In today's highly competitive business landscape, building and maintaining consumer trust is more important than ever. Trust serves as the cornerstone of a brand's success, shaping consumer perceptions, loyalty, and ultimately the bottom line. Understanding the role of trust and how to cultivate it is crucial for any brand looking to thrive in the marketplace.
Trust is the instinctive belief that a brand is "right" for a person. It represents the human relationship a brand establishes with its customers, fostering loyalty and attracting new consumers when other brands fall short.
Consumer trust is earned through everything a brand says and does, its presentation, and the experience it offers. These elements leave lasting impressions and shape the brand associations consumers form, leading them to choose one brand over another. Trust serves as a summary response that often bypasses rational thinking, acting as a shortcut in the decision-making process.
Trust cannot be claimed by mere words; it must be cultivated from the bottom up. Brands must invest in creating the right conditions for trust to flourish. Factors such as product excellence, corporate responsibility, identification, integrity, and inclusion influence it. Trust also has a significant impact on Meaningfulness and Salience, connecting with consumers' needs and triggering positive emotional responses.
The traditional drivers of trust in a brand are product expertise and corporate reputation. These factors are especially important for well-established brands with a large consumer base. Such brands should focus on maintaining and enhancing associations with superior performance and corporate responsibility to inspire trust among both current and potential customers.
On the other hand, newer and smaller brands, as well as those targeting a younger generation of consumers, can build trust through the "3 Is" model: identification, integrity, and inclusion. Such brands should aim to create a sense of identification with their target audience, demonstrating integrity in their actions and messaging, and promoting inclusivity to foster trust.
In summary, established brands should prioritize product expertise and corporate reputation to maintain trust, while newer or smaller brands should focus on the "3 I's" model to unlock trust among their target audience:
Integrity: do what you promise
Integrity is the foundation of trust. Brands need to find new ways to signal integrity in a world where traditional trust indicators have eroded. Owning mistakes, respecting privacy and data, providing credible social proof, and being consistent across touchpoints are contemporary indicators of integrity. However, integrity alone is no longer sufficient to build trust.
Identification: connect at a human level
Identification is a powerful source of trust, especially in uncertain times. When rational bases for trust are questionable, people trust their emotions. Familiarity and shared values play a significant here. Creating a human face for the brand, showcasing authenticity, and signaling aligned values establish a strong connection with consumers.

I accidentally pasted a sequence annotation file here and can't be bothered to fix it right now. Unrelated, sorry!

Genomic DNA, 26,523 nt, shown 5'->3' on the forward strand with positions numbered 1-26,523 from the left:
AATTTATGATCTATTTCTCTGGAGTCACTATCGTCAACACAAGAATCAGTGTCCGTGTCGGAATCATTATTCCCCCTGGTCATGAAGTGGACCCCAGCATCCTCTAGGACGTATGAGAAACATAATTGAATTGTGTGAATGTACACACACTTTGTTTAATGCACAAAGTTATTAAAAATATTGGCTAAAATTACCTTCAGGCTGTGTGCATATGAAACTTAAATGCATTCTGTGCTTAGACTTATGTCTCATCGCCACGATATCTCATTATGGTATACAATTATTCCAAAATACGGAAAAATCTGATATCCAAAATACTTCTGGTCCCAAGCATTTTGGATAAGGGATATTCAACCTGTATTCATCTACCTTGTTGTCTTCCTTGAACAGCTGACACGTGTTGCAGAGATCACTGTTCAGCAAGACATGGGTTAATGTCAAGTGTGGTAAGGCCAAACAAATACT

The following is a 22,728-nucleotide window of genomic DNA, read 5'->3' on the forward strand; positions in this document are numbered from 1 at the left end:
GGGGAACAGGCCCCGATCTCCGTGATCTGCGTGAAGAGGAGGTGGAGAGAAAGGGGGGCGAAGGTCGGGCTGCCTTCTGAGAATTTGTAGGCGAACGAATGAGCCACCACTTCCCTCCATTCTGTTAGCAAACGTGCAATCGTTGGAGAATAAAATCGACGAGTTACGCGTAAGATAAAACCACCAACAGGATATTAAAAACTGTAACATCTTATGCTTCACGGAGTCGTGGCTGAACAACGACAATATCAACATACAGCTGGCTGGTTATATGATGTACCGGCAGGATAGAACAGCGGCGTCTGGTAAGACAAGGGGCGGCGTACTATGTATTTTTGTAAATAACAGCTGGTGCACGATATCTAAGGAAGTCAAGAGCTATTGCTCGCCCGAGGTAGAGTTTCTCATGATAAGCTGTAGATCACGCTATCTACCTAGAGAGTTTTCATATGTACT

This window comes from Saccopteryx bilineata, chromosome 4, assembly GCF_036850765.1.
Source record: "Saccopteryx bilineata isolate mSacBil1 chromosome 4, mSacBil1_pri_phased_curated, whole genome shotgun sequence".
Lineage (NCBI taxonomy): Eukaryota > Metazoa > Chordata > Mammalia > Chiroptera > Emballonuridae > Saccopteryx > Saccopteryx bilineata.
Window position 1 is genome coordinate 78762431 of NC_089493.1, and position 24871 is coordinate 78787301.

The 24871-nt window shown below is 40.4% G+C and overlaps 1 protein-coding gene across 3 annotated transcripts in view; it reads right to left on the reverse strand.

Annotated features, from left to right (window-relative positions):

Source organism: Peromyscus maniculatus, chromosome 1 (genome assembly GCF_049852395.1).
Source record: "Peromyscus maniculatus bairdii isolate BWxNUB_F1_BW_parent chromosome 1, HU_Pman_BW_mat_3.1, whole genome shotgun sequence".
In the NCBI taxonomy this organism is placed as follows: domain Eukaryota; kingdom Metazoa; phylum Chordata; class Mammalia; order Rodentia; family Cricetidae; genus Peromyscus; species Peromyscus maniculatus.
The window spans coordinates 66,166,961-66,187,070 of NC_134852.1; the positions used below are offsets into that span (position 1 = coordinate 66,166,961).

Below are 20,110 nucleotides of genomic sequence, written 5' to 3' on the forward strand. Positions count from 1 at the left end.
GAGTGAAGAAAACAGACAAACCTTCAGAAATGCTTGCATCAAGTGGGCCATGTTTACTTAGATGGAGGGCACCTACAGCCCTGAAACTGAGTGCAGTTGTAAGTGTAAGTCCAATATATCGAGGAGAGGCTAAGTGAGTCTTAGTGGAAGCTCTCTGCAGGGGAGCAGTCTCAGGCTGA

Inclusion: build a sense of kinship
People tend to trust those who share a common sense of kinship, whether through family, community, or culture. Inclusion goes beyond creating a privileged club; it involves ceding control to customers and inviting them to invest in the brand's world.
Action points for brands
- Check trust levels. If your brand scores lower on trust than its competitors or is trending down, it's time to take decisive action.
- Identify opportunities. If your brand's category has higher than average trust, be careful not to lose it. If your trust is lower, see it as an opportunity to differentiate and innovate.
- Leverage established drivers. For established brands with a wide consumer base, focus on expertise and responsibility to maintain trust and become a confident brand trusted by both users and non-users.
- Adopt a new model. Newer and smaller brands can embrace the 3 Is model to unlock trust. Connect with consumers' values, demonstrate integrity, and treat everyone with respect.
By following these steps and taking appropriate actions, you can improve trust in your brand, foster stronger emotional connections, and positively impact your preference and equity.
To analyze and enhance consumer trust in your brand, follow these analytical steps:
- Measure. Assess the level of trust consumers have in your brand.
- Compare. Evaluate your brand's trust relative to its competitors to identify areas of strength or weakness.
- Analyze trends. Examine the historical trends to understand if trust is increasing, decreasing, or stable.
- Benchmark. Use the BrandZ database or other industry resources to benchmark your brand's trust.
- Identify strengths and weaknesses. Use established drivers of trust and the 3i's model (Identification, Integrity, and Inclusion) to identify areas of strength and improvement.
Kantar Canada can help you understand the impact of memorable brand experiences and how you can build stronger and lasting trust and relationships with your customers. Reach out to learn more.